4 diamonds, 211 G10 pyrope garnets, 219 G9 pyrope garnets, 226 eclogitic garnets, 215 chromites, 154 ilmenites and 172 chromium diopsides (clinopyroxene) were recovered at sizes between -1.0+0.3mm.  Recoveries of a specific mineral types were capped at 20 grains and thus this picture is a snapshot of the overall rich kimberlitic indicator content.  Importantly, all the samples contained abundant kimberlitic indicators. The diamonds are all notably of good colour and clarity and are of commercial quality and in high demand by the market. The diamonds were not weighed as the sample size was small and they are not representative of a possible population.


Pyrope garnets are common in peridotite xenoliths from kimberlite pipes, some of which are diamond-bearing.  Pyrope found in association with diamond commonly has a Chromium Oxide content of three to eight percent which imparts a distinctive violet to deep purple colouration.  These are called G10 and G9 pyrope garnets.  Eclogites typically result from high to ultrahigh pressure metamorphism of mafic rocks at low thermal gradients as they were subducted to the upper mantle in a subduction zone.  Garnets found in eclogitic xenoliths tend to have a deep orange colour.  Diamonds in kimberlite come from both peridotitic and eclogitic xenoliths so the abundance of both types of garnet in this sample is noteworthy and this is supported by the recovery of diamonds from a relatively small drill sample. 



This release has been approved by James Campbell, Managing Director of Botswana Diamonds plc, a qualified geologist (Pr.Sci.Nat), a Member of the Geological Society of South Africa, a Fellow of the Southern African Institute of Mining and Metallurgy, a Fellow of the Institute of Materials, Metals and Mining (UK) and with over 35-years' experience in the diamond sector.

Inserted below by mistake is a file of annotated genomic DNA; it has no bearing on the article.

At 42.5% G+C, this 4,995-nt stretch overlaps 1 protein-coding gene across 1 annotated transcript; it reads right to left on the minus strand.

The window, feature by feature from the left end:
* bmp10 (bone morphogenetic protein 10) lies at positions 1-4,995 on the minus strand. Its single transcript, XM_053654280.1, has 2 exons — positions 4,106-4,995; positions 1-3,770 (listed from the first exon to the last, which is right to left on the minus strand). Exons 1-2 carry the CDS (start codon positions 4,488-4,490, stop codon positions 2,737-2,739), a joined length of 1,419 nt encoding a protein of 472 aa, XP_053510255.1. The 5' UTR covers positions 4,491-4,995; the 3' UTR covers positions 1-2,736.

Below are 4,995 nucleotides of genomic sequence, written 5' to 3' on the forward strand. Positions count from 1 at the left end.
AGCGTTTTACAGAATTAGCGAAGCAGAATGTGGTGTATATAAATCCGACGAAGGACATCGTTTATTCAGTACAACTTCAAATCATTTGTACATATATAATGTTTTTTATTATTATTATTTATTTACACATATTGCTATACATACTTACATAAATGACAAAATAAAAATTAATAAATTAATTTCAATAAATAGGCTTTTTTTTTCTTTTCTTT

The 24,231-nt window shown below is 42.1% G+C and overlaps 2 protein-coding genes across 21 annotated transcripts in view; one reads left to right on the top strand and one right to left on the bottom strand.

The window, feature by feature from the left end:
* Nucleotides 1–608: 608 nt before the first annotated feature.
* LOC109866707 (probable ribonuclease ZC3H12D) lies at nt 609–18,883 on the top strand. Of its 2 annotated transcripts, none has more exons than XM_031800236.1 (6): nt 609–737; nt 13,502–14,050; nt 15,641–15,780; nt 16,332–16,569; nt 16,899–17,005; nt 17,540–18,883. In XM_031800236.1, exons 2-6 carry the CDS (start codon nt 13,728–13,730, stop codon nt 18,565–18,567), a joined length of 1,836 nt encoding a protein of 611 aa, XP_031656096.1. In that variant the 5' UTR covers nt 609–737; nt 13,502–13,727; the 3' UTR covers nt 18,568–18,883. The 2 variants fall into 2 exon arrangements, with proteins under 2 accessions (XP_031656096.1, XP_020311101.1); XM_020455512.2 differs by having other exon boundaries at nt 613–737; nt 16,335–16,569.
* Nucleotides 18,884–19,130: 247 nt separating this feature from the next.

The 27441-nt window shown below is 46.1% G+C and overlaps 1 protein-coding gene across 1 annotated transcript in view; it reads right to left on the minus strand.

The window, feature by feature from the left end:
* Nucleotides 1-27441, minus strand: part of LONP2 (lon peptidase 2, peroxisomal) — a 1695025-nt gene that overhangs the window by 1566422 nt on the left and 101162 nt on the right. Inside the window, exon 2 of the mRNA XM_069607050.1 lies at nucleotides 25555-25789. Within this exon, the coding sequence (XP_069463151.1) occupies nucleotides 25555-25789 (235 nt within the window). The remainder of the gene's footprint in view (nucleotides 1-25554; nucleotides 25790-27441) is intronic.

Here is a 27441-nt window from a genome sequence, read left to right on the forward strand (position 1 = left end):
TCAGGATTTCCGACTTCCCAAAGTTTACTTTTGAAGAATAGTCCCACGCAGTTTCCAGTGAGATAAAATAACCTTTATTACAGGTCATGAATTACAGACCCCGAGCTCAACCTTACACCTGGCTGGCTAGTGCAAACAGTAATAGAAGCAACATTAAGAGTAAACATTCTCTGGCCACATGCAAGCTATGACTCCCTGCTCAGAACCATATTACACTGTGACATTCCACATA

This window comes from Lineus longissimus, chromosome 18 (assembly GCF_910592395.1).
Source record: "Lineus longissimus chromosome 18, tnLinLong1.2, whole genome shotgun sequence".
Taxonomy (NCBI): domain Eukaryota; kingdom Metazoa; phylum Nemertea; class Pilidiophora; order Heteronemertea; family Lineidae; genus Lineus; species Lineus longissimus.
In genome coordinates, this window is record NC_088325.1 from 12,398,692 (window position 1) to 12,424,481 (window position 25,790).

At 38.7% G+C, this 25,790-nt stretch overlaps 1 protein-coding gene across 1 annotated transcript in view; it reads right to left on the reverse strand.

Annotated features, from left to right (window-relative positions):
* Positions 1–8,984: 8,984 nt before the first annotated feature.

This announcement contains inside information for the purposes of Article 7 of Regulation (EU) 596/2014. The person who arranged for the release of this announcement on behalf of the Company was James Campbell, Director


A copy of this announcement is available on the Company's website, at


Botswana Diamonds PLC
John Teeling, Chairman

James Campbell, Managing Director

Jim Finn, Director


+353 1 833 2833

+27 83 457 3724

+353 1 833 2833

Beaumont Cornish - Nominated Adviser 
Michael Cornish

Roland Cornish

+44 (0) 020 7628 3396

Beaumont Cornish Limited - Broker 
Roland Cornish

Felicity Geidt

+44 (0) 207 628 3396

First Equity Limited -  Joint Broker 
Jason Robertson


+44 (0) 207 374 2212

Blytheweigh - PR
Megan Ray
Rachael Brooks

Said Izagaren

Naomi Holmes

+44 (0) 207 138 3206

+44 (0) 207 138 3553

+44 (0) 207 138 3206

+44 (0) 207 138 3206